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come through our door. Yet in time, the intrigue of the new cultures will diminish. However, the need for help will not! As volunteers get past the first adventures of their experience, a mood of unfulfillment or ineffectiveness can begin to set in. Sometimes it’s the realization that there are no quick, dramatic results for their efforts. Sometimes its the frustration of having so few resources to meet such great needs. Many have felt that just helping to serve a meal can’t begin to make a difference in someone’s life. The same idealisms we held when we inquired about volunteering can begin to haunt us. The challenge is to stick with the process. It is equally important “When we are faithful to not become dependent upon the outcome, but to just do what needs over time, the fruits to be done without expectation of of service work will be “results.” When we are faithful over time, the fruits of service work will harvested.” be harvested. These fruits of service work will take on many forms. Sometimes they can be new and wonderful relationships, a greater life wisdom, and the development of gifts we never knew we had. Inevitably, people’s lives are impacted, but not always in the same way or the same time-frame that we originally hoped for. I liken it to watering the soil in my yard. Parched earth, when given water will always spring forth new life. Yet the resultant bouquet will have an unpredictable character and beauty. 4) Change is incremental. Whether one is talking about changing behaviors of people, communities, or institutions, I’ve seen that change usually happens in tiny steps over a long period of time. There is no such thing as instant, sweeping change. In situations where large changes might seem to flash before us, what usually has happened is that small bits of change were happening silently over time and eventually gave way to a sweeping, dramatic moment, a “tipping point.” It takes time and discipline to change things. It takes time to heal, to unlearn bad habits, to learn new behaviors, to get in shape, to forgive deep-felt hurts. Often the world is quite impatient as needed changes are awaited. Patience bears fruit. Good, positive change will find us, but at best it creeps at a slow steady pace! Another learning experience that has meant a lot to me is the value of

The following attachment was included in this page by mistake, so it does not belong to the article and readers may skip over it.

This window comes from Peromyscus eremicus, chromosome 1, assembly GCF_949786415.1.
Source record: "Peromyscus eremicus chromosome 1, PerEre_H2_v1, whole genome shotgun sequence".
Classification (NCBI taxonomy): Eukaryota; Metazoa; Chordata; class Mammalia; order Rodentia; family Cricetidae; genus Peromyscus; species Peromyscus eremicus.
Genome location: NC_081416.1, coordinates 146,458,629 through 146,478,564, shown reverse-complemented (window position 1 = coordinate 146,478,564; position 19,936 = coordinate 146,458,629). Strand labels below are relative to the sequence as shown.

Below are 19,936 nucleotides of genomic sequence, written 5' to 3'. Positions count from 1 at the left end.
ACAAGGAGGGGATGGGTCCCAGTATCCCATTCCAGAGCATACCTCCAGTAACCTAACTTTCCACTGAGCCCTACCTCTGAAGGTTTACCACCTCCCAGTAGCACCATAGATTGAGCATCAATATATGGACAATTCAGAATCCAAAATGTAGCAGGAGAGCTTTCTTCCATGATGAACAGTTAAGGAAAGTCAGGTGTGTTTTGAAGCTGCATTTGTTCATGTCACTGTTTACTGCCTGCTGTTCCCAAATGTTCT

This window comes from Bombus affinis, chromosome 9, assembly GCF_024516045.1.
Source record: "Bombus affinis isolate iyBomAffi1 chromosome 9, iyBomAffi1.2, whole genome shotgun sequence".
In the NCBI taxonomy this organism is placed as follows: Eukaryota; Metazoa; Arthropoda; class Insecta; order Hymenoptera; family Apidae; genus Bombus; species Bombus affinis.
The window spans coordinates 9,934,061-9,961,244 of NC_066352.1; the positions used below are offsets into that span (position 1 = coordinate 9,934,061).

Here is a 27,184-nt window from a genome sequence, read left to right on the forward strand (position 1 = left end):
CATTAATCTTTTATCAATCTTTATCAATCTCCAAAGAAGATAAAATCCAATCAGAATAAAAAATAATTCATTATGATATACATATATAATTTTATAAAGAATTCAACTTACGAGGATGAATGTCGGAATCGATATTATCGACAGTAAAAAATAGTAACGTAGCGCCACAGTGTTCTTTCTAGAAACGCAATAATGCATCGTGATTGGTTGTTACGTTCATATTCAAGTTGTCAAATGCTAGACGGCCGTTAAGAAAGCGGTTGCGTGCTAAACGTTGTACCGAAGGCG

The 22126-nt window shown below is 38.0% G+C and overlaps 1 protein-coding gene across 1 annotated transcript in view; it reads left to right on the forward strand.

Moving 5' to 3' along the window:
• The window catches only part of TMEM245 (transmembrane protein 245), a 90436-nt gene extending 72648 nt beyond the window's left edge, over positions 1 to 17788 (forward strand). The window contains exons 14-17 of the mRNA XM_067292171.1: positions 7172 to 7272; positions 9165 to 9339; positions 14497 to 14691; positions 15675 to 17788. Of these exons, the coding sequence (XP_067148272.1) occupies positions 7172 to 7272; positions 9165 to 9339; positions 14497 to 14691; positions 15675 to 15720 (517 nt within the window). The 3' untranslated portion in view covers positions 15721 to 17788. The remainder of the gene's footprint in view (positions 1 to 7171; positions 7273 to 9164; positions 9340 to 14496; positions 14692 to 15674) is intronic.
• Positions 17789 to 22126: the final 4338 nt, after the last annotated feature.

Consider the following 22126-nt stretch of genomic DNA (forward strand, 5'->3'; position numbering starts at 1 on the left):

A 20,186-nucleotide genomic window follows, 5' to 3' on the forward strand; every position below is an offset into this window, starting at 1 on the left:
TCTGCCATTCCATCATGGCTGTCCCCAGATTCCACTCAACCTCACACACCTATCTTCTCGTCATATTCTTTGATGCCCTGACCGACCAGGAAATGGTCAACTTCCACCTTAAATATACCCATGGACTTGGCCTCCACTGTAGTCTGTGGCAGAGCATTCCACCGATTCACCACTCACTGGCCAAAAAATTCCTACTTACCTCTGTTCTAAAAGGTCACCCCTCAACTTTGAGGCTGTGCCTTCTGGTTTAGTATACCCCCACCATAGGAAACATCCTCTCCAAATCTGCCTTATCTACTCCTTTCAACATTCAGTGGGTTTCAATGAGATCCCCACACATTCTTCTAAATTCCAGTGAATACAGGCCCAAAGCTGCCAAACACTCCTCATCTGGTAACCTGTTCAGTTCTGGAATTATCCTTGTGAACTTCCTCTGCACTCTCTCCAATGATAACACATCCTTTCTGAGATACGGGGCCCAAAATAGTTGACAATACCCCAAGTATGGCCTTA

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At the Heart of Service (continued.. ) exploring and celebrating the complexities of every person. Each person is made up of many unique facets. The people of La Puente are often labeled by the one part of their life which is out of order. “That’s the alcoholic,” or “He’s the ex-convict,” or “She’s mentally ill,” or “She’s one of those welfare moms.” Labels such as these carry dark, unfair judgments from society. These labels rob people of the breadth of their identity. When we use them, we blind ourselves to the wholeness of the other person. Labels can blind us from seeing what a person is doing right, the gifts they offer the world. Each person holds their own unique story. Each person has their own unique birthright, potential, and dreams. It’s an adventure to discover someone else’s childhood stories, their favorite ice cream flavor and baseball team, and their sense of humor. We can learn from others’ success stories, political viewpoints, spiritual beliefs, and childhood dreams. When we put into this broader perspective the part of someone’s life that is not working, it becomes easier to build upon that person’s strengths. I’ve learned that even when we use terms such as “we” and “they,” we are injecting a separation between ourselves and others. We often erect barriers to protect ourselves from our own vulnerabilities. These barriers close off channels of compassion. A label says, “You’re not like me”; it can prevent the user from fully acknowledging and receiving the other person and from discovering, “Hey, we have something in common!” When we let go of labels, the identity of individuals can come alive! Then, each of us find freedom to fully be ourselves ... As the weeks passed, I observed those two new volunteers develop generous spirits of compassion. They have found a niche which is of great help to us, and have enjoyed a multitude of relationships. I hope they will be with us for a long time! Some Things to Think About - What do you think the most difficult parts of volunteering are? - Why would people continue to serve and volunteer after experiencing shortfalls and/or discouraging experiences? - What would you use as a volunteer to maintain your drive for service?